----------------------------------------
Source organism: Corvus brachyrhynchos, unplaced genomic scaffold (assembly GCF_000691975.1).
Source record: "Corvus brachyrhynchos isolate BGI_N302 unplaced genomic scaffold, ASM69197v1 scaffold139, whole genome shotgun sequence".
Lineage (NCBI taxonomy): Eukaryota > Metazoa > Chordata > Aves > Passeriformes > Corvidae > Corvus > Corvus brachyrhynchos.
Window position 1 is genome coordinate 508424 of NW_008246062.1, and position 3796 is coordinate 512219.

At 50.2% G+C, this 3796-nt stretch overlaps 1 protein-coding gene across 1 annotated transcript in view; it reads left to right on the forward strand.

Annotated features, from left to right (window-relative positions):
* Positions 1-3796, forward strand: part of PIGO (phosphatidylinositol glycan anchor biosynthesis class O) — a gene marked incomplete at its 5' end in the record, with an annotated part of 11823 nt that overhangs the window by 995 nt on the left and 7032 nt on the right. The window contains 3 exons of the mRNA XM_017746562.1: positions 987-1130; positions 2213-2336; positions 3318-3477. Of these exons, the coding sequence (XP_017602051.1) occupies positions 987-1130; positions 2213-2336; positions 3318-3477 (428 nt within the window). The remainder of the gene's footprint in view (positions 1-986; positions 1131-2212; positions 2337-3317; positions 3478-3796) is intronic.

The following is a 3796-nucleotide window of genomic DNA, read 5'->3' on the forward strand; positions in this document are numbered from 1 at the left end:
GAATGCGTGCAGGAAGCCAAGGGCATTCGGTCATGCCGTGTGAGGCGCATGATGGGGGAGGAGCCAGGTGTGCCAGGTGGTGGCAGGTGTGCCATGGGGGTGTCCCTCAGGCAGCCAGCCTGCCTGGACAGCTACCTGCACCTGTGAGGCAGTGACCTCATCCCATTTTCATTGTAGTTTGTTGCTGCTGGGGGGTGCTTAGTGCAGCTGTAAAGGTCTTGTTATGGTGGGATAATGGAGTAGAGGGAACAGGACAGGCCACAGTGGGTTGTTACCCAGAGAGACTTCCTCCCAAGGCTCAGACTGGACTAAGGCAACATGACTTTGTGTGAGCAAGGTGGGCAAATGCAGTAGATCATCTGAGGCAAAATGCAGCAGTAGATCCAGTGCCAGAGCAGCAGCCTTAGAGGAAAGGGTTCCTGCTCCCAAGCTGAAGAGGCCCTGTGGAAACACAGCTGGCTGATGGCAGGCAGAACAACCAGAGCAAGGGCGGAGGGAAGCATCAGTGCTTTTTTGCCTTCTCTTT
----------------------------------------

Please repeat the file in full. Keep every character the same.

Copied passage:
Source organism: Corvus brachyrhynchos, unplaced genomic scaffold (assembly GCF_000691975.1).
Source record: "Corvus brachyrhynchos isolate BGI_N302 unplaced genomic scaffold, ASM69197v1 scaffold139, whole genome shotgun sequence".
Lineage (NCBI taxonomy): Eukaryota > Metazoa > Chordata > Aves > Passeriformes > Corvidae > Corvus > Corvus brachyrhynchos.
Window position 1 is genome coordinate 508424 of NW_008246062.1, and position 3796 is coordinate 512219.

At 50.2% G+C, this 3796-nt stretch overlaps 1 protein-coding gene across 1 annotated transcript in view; it reads left to right on the forward strand.

Annotated features, from left to right (window-relative positions):
* Positions 1-3796, forward strand: part of PIGO (phosphatidylinositol glycan anchor biosynthesis class O) — a gene marked incomplete at its 5' end in the record, with an annotated part of 11823 nt that overhangs the window by 995 nt on the left and 7032 nt on the right. The window contains 3 exons of the mRNA XM_017746562.1: positions 987-1130; positions 2213-2336; positions 3318-3477. Of these exons, the coding sequence (XP_017602051.1) occupies positions 987-1130; positions 2213-2336; positions 3318-3477 (428 nt within the window). The remainder of the gene's footprint in view (positions 1-986; positions 1131-2212; positions 2337-3317; positions 3478-3796) is intronic.

The following is a 3796-nucleotide window of genomic DNA, read 5'->3' on the forward strand; positions in this document are numbered from 1 at the left end:
GAATGCGTGCAGGAAGCCAAGGGCATTCGGTCATGCCGTGTGAGGCGCATGATGGGGGAGGAGCCAGGTGTGCCAGGTGGTGGCAGGTGTGCCATGGGGGTGTCCCTCAGGCAGCCAGCCTGCCTGGACAGCTACCTGCACCTGTGAGGCAGTGACCTCATCCCATTTTCATTGTAGTTTGTTGCTGCTGGGGGGTGCTTAGTGCAGCTGTAAAGGTCTTGTTATGGTGGGATAATGGAGTAGAGGGAACAGGACAGGCCACAGTGGGTTGTTACCCAGAGAGACTTCCTCCCAAGGCTCAGACTGGACTAAGGCAACATGACTTTGTGTGAGCAAGGTGGGCAAATGCAGTAGATCATCTGAGGCAAAATGCAGCAGTAGATCCAGTGCCAGAGCAGCAGCCTTAGAGGAAAGGGTTCCTGCTCCCAAGCTGAAGAGGCCCTGTGGAAACACAGCTGGCTGATGGCAGGCAGAACAACCAGAGCAAGGGCGGAGGGAAGCATCAGTGCTTTTTTGCCTTCTCTTT